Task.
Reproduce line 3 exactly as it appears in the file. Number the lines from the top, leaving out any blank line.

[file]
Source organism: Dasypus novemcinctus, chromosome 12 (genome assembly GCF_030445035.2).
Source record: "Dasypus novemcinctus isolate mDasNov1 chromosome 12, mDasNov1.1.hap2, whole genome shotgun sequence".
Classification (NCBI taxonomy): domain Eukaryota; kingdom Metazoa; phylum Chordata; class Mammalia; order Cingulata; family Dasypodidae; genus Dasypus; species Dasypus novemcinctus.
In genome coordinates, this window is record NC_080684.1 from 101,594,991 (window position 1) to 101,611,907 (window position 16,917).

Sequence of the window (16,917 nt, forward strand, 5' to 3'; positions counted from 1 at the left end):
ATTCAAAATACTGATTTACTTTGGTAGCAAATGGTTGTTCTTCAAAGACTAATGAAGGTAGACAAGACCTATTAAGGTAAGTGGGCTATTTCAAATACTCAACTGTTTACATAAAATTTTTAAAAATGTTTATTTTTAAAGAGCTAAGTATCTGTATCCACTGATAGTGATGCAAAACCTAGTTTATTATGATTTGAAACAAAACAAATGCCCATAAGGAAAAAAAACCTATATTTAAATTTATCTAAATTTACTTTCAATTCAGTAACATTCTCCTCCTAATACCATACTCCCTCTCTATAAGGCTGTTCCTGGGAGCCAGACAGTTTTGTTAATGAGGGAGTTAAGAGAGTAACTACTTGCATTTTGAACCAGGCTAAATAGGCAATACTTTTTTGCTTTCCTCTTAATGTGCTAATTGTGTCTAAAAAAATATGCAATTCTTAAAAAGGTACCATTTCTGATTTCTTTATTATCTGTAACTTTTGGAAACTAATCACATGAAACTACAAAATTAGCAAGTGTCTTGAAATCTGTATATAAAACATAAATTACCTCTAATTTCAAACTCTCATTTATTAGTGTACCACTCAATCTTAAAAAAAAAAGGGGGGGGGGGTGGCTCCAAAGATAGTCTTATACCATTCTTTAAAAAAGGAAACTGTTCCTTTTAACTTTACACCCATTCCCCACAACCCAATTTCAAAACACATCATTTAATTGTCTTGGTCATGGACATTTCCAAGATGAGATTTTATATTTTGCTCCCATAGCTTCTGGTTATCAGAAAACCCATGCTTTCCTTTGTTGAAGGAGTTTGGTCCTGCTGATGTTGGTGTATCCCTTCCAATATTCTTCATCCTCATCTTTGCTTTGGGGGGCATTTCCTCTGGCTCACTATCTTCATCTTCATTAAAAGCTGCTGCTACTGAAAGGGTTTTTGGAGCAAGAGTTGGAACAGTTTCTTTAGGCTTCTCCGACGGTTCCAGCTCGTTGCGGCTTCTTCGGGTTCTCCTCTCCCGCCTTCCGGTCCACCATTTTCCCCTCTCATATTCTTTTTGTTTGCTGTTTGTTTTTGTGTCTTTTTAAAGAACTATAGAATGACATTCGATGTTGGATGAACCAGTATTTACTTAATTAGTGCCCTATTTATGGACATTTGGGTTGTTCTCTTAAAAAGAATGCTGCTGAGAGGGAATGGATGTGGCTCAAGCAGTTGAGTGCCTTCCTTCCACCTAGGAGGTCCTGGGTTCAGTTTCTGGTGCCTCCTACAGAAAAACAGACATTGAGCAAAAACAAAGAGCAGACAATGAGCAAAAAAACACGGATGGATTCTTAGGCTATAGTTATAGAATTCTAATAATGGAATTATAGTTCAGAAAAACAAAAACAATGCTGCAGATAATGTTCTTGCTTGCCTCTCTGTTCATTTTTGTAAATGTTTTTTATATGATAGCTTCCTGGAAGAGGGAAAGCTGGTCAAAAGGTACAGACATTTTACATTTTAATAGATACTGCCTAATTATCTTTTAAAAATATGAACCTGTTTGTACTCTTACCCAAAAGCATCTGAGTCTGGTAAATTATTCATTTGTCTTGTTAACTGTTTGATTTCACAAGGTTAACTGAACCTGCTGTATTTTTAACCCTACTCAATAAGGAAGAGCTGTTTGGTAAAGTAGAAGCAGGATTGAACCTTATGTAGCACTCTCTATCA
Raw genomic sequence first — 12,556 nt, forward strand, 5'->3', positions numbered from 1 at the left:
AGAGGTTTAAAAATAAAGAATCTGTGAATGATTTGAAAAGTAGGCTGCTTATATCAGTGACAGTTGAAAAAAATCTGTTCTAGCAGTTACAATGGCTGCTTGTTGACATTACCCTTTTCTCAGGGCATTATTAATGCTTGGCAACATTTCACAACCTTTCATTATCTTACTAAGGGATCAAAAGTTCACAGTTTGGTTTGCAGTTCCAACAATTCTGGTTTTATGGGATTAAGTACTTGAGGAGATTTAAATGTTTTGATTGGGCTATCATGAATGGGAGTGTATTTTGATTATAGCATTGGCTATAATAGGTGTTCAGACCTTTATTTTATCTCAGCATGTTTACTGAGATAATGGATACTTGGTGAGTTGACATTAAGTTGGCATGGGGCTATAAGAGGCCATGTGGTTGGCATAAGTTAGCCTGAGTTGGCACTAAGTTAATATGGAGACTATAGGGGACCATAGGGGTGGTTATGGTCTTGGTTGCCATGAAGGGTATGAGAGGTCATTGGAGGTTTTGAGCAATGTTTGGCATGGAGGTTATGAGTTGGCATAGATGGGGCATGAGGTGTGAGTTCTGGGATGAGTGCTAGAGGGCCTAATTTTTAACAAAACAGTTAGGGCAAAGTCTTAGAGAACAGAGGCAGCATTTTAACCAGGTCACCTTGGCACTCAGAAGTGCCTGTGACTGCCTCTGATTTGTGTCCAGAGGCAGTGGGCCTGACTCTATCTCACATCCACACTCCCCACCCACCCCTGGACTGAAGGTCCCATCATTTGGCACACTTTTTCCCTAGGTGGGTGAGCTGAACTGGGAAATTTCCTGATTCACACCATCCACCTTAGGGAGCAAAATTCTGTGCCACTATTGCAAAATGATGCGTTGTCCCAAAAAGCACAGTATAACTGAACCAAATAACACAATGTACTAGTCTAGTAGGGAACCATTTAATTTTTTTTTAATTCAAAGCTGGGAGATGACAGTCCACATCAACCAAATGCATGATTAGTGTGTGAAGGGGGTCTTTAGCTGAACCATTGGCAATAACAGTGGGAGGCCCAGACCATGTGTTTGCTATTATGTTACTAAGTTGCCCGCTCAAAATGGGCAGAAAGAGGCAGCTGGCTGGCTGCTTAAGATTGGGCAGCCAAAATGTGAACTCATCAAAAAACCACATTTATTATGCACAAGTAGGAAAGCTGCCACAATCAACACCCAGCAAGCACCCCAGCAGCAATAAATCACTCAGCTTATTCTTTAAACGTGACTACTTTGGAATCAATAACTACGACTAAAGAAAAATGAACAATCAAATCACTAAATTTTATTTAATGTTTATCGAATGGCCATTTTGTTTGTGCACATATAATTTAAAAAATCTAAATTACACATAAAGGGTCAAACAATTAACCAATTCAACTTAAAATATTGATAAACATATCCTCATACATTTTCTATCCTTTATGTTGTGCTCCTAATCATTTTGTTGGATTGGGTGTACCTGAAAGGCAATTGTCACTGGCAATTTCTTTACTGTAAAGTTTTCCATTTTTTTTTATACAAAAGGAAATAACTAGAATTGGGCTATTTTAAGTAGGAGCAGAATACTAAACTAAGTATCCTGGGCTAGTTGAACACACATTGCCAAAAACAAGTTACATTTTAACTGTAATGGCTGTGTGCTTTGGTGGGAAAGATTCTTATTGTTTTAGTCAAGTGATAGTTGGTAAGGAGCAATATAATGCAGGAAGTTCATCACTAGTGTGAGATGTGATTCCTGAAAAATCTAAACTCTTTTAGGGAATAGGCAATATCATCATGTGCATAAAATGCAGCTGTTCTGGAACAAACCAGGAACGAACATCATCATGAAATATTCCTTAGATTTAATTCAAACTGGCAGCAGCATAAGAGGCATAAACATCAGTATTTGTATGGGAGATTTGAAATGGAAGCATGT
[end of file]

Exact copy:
Classification (NCBI taxonomy): domain Eukaryota; kingdom Metazoa; phylum Chordata; class Mammalia; order Cingulata; family Dasypodidae; genus Dasypus; species Dasypus novemcinctus.